My mother taught me that I was perfect. I believed her until I was 30 years old. It’s called being a slow learner. But God is patient. When I was 15 I wrote a letter of complaint to God. This letter was caught in the paper on the back of a mirror at my parents house. It was hidden there for over 40 years. I found it after I received the mirror from my parent's estate. In the letter I said that I couldn’t control myself. If someone said something mean to me and hurt my feelings I would say something mean to them. I was disappointed in myself but didn’t know what to call it. I was beginning to understand what sin was.
At the tender age of 30, because of difficult family members, I came to the end of myself and realized I couldn’t live according to my own judgments anymore. It was admitting that I wasn’t perfect after all, that I needed God to guide me, and this helped me to turn away from my sin and live fully for God.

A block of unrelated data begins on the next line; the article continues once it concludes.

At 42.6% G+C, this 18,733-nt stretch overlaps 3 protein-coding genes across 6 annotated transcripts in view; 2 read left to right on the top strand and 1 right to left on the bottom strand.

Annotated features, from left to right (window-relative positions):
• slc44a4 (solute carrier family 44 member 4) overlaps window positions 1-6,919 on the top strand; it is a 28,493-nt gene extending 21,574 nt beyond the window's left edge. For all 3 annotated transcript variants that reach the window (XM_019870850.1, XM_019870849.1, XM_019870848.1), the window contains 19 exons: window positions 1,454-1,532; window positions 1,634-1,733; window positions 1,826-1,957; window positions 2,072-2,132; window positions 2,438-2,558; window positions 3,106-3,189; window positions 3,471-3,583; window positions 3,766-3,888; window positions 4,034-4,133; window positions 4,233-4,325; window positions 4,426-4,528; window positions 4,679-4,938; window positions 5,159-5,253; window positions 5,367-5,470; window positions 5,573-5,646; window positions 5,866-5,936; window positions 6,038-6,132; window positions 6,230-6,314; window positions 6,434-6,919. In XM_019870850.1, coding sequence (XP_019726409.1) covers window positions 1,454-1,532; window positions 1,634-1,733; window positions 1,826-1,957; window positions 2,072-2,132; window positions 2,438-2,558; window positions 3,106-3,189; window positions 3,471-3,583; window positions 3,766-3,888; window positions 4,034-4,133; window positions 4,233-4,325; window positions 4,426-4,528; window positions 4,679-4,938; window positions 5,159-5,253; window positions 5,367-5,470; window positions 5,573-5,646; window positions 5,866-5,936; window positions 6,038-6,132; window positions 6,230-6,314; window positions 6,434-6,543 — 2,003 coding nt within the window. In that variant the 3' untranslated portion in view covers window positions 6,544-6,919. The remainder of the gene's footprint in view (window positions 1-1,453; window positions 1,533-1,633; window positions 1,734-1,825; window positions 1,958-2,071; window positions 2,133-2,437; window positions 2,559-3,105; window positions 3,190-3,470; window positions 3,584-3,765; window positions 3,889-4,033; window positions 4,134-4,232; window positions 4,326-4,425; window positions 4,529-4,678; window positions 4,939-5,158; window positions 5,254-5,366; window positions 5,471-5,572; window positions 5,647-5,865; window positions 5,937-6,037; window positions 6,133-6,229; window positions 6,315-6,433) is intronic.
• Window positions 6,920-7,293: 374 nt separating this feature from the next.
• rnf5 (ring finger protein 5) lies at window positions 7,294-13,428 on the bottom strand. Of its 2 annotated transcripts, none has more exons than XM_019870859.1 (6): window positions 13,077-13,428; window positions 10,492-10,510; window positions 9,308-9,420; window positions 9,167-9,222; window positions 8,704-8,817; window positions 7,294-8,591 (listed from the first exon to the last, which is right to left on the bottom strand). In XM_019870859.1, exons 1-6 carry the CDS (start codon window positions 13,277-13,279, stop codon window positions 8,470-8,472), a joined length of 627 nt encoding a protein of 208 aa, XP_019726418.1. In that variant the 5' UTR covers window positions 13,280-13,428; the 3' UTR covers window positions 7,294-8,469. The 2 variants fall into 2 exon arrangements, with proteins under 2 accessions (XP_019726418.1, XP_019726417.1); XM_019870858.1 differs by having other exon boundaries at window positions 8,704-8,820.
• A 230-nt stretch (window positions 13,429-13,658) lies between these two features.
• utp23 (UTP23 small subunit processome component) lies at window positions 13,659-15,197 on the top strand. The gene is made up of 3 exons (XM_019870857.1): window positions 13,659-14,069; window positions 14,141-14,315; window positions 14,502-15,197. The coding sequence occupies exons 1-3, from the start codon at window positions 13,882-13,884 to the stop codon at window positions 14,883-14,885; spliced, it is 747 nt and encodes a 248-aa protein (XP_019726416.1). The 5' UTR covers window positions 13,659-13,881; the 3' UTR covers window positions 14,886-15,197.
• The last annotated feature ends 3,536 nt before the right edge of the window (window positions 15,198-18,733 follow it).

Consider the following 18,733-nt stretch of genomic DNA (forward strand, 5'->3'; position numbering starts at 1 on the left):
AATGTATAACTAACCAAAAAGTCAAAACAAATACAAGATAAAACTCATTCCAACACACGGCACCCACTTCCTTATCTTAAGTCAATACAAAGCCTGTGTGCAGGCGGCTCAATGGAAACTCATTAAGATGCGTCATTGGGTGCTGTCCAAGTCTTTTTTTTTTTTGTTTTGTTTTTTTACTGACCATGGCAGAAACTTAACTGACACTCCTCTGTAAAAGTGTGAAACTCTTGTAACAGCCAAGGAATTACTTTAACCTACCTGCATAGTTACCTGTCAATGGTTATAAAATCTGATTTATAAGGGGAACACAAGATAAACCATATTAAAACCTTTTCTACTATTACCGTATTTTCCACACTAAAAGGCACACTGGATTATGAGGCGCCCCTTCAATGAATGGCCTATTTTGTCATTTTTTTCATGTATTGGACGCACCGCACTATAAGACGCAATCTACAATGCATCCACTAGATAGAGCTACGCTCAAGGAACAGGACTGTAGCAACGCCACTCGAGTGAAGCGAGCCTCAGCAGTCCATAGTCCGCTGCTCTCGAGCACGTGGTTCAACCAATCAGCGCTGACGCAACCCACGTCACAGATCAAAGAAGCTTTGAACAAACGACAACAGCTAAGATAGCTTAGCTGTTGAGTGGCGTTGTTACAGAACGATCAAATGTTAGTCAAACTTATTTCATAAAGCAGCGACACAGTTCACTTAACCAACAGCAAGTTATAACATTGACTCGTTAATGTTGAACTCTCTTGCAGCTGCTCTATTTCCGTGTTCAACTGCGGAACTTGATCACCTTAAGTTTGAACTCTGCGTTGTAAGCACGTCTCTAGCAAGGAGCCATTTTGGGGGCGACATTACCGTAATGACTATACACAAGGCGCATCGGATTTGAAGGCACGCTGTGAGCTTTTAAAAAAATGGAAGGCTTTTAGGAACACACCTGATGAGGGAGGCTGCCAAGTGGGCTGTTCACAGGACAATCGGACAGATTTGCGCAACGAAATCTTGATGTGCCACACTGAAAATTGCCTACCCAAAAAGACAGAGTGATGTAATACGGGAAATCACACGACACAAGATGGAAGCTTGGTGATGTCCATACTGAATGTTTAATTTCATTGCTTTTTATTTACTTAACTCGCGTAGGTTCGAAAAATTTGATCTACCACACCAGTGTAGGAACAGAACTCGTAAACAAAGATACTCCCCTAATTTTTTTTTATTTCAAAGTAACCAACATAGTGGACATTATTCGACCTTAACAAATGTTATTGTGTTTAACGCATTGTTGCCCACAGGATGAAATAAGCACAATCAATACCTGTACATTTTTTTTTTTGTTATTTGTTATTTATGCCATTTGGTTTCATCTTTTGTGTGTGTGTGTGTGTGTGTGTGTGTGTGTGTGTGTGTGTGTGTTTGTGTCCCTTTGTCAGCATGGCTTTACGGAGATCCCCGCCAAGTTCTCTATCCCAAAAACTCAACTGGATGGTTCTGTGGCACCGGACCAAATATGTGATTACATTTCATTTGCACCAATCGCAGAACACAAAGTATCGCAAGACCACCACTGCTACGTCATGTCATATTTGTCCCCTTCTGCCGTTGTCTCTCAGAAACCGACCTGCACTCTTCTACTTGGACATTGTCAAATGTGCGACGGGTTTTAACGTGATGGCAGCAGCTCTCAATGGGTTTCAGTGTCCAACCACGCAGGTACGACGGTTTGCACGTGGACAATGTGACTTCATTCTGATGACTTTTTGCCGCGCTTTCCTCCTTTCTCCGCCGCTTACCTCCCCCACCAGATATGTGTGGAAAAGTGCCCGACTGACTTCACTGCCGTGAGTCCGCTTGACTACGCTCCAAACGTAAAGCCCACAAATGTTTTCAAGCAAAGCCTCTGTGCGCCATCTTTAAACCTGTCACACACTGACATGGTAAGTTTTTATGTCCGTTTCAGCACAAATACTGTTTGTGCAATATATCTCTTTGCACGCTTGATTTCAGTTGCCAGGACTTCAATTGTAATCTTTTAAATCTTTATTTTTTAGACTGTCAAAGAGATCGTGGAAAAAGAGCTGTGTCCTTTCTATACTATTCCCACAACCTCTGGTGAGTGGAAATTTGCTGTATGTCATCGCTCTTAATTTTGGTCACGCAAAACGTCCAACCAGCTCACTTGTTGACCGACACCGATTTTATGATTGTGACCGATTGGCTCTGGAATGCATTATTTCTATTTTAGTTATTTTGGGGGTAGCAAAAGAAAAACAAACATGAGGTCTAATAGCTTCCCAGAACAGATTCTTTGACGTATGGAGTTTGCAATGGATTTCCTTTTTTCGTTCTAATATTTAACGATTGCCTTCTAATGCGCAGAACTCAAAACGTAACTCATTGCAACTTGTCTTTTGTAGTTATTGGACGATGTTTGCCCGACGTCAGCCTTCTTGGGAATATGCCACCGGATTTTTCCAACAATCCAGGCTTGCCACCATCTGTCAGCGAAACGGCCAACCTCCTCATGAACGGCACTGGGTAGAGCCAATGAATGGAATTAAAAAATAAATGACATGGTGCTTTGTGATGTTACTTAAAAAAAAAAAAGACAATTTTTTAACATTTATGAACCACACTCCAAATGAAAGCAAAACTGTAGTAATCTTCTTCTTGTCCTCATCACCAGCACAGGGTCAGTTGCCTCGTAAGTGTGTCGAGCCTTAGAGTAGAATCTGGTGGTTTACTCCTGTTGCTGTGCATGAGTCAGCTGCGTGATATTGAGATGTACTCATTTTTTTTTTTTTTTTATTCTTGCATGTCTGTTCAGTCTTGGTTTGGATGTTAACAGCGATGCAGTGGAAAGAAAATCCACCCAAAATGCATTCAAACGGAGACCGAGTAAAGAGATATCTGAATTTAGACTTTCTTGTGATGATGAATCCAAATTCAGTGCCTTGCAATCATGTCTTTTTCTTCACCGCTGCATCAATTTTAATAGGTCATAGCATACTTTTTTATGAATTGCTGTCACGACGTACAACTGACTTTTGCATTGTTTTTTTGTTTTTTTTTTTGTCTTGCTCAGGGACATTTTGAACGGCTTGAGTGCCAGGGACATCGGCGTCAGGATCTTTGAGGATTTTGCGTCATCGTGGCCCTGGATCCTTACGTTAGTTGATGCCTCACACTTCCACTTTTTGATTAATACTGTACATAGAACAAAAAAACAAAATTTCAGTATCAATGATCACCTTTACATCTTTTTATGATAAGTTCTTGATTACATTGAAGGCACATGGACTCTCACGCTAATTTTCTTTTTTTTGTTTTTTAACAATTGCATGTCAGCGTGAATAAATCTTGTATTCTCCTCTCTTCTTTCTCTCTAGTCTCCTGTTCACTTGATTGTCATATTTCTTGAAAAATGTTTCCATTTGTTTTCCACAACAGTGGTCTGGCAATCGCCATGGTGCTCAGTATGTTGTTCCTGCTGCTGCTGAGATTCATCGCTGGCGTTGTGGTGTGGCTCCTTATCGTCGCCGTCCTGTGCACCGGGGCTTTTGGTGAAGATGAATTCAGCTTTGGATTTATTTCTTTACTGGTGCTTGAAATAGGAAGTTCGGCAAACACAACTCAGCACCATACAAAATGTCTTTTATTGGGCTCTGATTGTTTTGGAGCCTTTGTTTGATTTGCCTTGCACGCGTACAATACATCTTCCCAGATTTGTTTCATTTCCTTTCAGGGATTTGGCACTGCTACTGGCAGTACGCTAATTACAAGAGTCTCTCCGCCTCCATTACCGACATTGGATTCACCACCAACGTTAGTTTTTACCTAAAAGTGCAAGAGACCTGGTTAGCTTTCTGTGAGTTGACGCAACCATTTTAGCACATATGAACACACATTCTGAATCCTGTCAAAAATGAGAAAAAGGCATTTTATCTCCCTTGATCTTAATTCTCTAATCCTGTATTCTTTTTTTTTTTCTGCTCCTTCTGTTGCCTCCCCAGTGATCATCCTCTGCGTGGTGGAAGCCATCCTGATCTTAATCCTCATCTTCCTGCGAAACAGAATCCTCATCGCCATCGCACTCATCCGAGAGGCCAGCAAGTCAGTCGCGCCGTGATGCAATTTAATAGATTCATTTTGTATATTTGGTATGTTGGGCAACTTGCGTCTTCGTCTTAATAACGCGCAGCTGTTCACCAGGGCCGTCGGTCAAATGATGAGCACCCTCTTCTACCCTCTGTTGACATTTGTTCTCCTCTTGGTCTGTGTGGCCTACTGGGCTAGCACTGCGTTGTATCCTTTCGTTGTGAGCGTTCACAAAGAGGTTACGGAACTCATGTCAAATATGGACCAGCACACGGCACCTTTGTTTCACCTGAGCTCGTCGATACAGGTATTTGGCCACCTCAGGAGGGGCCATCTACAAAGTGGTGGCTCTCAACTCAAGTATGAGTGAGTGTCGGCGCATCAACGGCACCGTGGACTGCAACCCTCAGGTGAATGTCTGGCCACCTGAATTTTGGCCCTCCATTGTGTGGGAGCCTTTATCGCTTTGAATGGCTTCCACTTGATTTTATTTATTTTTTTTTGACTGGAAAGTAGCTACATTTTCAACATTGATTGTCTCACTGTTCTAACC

Many children have been told “no” all of the time and have never heard that they did anything right. I admit that constant criticism would be harder to overcome than being told you are perfect all of the time. So there is a delicate balance between positive parenting while setting boundaries for children.
Now I know that I’m not perfect, that God loves me just the way I am, but He loves me so much that He will not leave me that way. This is the beginning of developing healthy self-esteem. Kids need exactly the same thing. The following video is a Saturday Night Live skit on self esteem.